Quilts That Helped Us Heal:
The Briscoe Center’s Reflections on 9/11 Quilt Collection
August 29, 2011
On this tenth anniversary of 9/11, the Briscoe Center for American History, The University of Texas at Austin, presents quilts from its Reflections on 9/11 Quilt Collection. These quilts began as 139 blocks made by quilters in Japan immediately after 9/11. Quilt makers from the San Antonio area finished them into 40 quilts.
This project began to coalesce at the 2001 International Quilt Festival in Houston, only weeks after September 11, when Festival volunteers Marty Kishiro of Osaka, Japan, and Barbara Gilstad of San Antonio discussed the recent heartrending events. Even before Festival, Marty had rallied quilt makers in Japan to make ten-inch quilt blocks expressing condolence and support; by October he had received 139 blocks. Shortly after Festival, Marty asked Barbara if she could find quilt makers who would turn the blocks into finished quilts. As Barbara later recalled, “Without even thinking I said ‘Yes’; I couldn’t say ‘No.'”
Barbara enlisted the help of Ruth Felty, a fellow member of the Greater San Antonio Quilt Guild, and together they assembled 47 area quilt makers. Each quilter selected one or more blocks and was responsible for layout, fabrics, and techniques. By late 2004, the 139 quilt blocks had become 40 finished quilts.
This three-year collaborative project was a healing experience for many of its participants. The designs and messages printed, stitched, or embroidered on some of the blocks express hope, caring, and sympathy—hearts, a rainbow, or a dove grace quilt blocks next to the words “love,” “freedom,” and “peace.”
For the Texas quilt makers, turning these blocks into quilts became a way to express their feelings after 9/11. These participants recorded what working on the project meant to them. Their sentiments—the core of the labels for each of the quilts displayed here—capture the healing power of this collaborative quilt-making project.
The Reflections on 9/11 Quilt Collection is now part of the Briscoe Center’s Winedale Quilt Collection, where it is being preserved and made available for research. All of the collection’s quilts may be viewed online at the Briscoe Center’s website.
376th Heavy Bombardment Group
The Briscoe Center has added the records of the 376th Heavy Bombardment Group (HBG) to its military history collections. Comprised of four air squadrons, the 376th HBG saw action in the North African and Italian theaters during World War II. The collection was donated by the 376th HBG Association, a veteran’s group, which continues to stage reunions and raise money for a variety of causes.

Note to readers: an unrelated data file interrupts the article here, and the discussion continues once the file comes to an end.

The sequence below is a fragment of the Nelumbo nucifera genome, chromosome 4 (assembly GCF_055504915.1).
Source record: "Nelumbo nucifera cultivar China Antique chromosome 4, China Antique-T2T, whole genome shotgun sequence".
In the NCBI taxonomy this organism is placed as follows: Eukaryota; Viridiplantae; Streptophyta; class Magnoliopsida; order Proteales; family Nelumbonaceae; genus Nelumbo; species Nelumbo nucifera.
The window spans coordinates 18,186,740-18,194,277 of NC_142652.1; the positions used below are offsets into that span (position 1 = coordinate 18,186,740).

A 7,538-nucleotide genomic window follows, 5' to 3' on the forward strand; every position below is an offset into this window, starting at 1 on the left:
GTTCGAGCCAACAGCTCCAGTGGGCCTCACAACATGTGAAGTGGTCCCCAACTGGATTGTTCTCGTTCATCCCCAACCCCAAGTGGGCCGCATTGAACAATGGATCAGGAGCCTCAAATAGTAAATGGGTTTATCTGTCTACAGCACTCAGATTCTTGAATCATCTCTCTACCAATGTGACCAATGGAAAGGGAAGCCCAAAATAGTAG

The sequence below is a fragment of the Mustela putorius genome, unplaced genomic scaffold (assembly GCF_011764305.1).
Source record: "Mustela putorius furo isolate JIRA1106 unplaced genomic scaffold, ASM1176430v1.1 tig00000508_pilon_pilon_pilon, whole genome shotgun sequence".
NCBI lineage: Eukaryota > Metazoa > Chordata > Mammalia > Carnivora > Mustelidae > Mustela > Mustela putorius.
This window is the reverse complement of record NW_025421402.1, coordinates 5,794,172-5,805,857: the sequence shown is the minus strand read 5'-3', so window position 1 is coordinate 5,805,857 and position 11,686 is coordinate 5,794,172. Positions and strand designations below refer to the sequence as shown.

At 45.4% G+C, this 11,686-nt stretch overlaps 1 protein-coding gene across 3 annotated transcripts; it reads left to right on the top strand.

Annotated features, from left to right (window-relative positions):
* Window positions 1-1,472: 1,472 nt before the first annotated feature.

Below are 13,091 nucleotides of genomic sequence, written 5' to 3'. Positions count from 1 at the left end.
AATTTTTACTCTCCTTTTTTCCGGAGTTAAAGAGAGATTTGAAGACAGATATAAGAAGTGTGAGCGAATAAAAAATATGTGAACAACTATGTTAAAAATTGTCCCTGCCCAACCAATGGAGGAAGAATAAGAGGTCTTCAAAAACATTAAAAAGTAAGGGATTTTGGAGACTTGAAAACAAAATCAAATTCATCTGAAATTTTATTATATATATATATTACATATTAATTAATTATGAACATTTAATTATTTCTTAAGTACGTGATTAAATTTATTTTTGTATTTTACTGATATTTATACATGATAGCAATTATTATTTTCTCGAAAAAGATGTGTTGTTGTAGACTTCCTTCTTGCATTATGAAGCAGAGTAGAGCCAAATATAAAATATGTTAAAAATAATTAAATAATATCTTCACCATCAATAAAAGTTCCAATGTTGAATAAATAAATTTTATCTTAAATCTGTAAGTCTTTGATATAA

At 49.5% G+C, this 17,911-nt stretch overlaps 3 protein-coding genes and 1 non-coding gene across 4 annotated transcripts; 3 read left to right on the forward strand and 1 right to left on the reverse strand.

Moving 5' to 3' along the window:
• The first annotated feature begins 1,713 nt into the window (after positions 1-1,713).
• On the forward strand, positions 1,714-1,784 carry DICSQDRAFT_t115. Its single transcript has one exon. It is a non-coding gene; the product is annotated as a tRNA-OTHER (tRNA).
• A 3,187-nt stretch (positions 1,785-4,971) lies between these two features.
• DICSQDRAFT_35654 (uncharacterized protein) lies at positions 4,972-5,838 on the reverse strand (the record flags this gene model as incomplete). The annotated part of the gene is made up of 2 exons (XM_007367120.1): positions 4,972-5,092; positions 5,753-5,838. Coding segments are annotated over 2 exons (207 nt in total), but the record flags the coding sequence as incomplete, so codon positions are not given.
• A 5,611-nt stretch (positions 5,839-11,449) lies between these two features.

“I want to thank the 376th HBG Association for donating this collection, which perfectly complements the center’s growing military history collections,” said Don Carleton, executive director of the Briscoe Center. “The records will also continue to grow as association members donate new materials, giving us a fuller picture of the American airman’s experience during the Second World War.”
The 376th HBG grew from a task force of 231 servicemen and 23 aircraft commanded by Colonel Harry E. Halverson from Fort Myers, Florida, in 1942. The unit, originally called the Halverson Project (HALPRO), was deployed to Egypt the same year. From there it began raids on Axis (mostly German and Italian) targets in North Africa. The HALPRO unit became the 376th Heavy Bombardment Group and was nicknamed “the Liberandos” after the B-24D Liberator aircraft it operated. New aircraft and personnel were added in 1943 to create the unit’s four squadrons. From bases in Palestine, Egypt, Libya, and Tunisia, the 376th HBG bombed Axis supply lines first in North Africa, and later in Europe. Between 1943 and 1945, the group flew over 450 missions.
The 376th HBG Records comprise correspondence, newspaper clippings, legal documents, photographs, audiovisual recordings, notes, research materials, and artifacts. The papers also document many of the 376th HBG Association’s reunions, which include oral history projects, awards, and lectures, as well as the association’s publication The Liberandos Intelligencer. In addition to administrative records, the collection contains the papers of individual veterans including Captain Edward Clendenin, Captain James O. Britt, Major John M. Toomey, and Lieutenant Richard H. Spaulding. The records also contain material culture items such as flight jackets, helmets, insignia, and slide rules used to determine bombing distances.
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